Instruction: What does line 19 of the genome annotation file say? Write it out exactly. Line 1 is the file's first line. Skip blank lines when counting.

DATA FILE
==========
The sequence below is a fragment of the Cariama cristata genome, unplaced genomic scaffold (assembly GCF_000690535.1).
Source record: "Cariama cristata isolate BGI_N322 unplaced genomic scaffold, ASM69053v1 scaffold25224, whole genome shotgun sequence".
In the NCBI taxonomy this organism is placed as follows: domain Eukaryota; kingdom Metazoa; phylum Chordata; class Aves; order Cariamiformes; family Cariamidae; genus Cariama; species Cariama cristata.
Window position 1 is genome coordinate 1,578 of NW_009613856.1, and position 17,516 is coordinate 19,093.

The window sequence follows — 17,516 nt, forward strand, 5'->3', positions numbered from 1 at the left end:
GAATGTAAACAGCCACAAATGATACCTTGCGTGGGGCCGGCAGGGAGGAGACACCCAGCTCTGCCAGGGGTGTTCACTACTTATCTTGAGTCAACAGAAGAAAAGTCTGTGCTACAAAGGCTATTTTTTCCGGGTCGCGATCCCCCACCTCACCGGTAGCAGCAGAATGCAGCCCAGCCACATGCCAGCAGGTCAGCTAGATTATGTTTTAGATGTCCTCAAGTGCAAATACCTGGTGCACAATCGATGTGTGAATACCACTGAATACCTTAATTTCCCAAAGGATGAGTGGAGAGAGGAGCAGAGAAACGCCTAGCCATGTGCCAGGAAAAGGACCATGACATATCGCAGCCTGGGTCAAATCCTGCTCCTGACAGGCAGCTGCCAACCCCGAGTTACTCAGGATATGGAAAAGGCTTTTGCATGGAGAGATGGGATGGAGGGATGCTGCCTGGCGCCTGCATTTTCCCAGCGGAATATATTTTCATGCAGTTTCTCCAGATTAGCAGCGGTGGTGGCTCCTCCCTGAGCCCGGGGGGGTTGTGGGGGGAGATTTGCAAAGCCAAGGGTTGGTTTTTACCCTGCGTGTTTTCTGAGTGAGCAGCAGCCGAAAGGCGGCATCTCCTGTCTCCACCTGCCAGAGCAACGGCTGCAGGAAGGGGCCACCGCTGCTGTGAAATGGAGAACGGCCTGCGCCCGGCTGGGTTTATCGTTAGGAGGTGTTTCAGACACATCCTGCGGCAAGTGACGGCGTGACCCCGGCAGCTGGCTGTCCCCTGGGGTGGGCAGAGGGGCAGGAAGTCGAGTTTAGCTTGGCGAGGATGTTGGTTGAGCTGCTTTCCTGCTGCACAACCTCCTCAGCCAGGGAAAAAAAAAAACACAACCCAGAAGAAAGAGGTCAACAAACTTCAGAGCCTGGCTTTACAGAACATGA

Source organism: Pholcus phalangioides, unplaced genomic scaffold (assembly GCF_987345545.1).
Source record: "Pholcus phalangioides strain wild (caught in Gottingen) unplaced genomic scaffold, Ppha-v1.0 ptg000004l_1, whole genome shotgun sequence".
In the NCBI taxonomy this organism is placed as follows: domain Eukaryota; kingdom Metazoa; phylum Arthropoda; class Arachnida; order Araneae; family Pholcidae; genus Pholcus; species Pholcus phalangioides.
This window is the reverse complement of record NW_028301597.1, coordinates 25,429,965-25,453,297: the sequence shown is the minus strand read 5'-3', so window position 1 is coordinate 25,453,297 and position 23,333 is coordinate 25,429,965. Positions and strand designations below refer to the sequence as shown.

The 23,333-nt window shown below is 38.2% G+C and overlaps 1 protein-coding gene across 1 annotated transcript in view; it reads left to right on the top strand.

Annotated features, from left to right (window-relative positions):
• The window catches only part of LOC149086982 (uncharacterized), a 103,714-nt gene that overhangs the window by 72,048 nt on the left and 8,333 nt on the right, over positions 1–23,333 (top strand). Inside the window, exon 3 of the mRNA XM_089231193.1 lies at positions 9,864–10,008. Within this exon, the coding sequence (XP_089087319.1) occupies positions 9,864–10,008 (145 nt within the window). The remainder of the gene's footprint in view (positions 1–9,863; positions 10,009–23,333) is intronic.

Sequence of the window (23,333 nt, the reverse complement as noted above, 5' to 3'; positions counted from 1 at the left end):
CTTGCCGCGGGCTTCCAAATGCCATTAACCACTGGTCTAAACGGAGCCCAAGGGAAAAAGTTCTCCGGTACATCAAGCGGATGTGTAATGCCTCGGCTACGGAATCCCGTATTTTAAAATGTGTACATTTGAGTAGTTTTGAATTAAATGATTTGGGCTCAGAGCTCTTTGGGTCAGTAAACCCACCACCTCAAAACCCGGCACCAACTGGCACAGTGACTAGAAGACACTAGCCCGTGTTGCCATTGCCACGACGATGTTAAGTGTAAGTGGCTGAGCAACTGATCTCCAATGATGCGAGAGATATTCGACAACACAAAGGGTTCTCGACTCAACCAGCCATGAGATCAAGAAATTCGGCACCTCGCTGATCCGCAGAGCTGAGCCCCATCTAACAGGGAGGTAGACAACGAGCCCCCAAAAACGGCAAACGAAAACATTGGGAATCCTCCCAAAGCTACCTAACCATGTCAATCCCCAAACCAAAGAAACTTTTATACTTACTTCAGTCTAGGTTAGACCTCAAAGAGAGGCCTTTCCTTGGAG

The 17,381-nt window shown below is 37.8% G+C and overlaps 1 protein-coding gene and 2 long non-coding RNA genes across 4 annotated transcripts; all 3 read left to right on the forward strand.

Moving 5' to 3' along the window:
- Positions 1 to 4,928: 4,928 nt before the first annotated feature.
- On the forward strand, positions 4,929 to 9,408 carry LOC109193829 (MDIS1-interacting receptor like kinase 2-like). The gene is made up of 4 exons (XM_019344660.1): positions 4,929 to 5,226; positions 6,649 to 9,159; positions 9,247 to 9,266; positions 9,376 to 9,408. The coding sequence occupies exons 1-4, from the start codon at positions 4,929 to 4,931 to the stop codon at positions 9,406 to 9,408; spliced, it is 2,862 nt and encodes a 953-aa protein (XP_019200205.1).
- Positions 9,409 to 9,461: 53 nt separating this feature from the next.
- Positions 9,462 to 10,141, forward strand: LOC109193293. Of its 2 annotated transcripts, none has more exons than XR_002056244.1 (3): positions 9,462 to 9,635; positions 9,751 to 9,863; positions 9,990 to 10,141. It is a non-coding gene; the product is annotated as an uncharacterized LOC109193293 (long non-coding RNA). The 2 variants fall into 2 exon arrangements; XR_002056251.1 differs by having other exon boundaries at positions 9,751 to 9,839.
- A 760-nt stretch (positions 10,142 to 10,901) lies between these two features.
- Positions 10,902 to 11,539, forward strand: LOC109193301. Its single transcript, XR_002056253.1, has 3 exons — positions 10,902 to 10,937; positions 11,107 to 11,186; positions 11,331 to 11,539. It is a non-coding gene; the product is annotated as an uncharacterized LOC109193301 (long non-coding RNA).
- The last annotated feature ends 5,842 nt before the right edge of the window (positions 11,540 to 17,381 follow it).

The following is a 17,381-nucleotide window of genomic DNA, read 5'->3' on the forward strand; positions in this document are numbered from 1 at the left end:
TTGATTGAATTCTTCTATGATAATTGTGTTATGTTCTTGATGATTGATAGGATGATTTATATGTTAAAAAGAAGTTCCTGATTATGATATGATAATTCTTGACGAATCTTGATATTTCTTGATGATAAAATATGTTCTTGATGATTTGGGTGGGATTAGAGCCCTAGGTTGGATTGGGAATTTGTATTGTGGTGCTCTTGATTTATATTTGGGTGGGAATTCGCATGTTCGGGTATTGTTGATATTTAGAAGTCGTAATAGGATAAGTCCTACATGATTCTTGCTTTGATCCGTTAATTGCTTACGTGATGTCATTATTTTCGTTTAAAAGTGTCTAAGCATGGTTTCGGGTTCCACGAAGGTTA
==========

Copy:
- On the forward strand, positions 4,929 to 9,408 carry LOC109193829 (MDIS1-interacting receptor like kinase 2-like). The gene is made up of 4 exons (XM_019344660.1): positions 4,929 to 5,226; positions 6,649 to 9,159; positions 9,247 to 9,266; positions 9,376 to 9,408. The coding sequence occupies exons 1-4, from the start codon at positions 4,929 to 4,931 to the stop codon at positions 9,406 to 9,408; spliced, it is 2,862 nt and encodes a 953-aa protein (XP_019200205.1).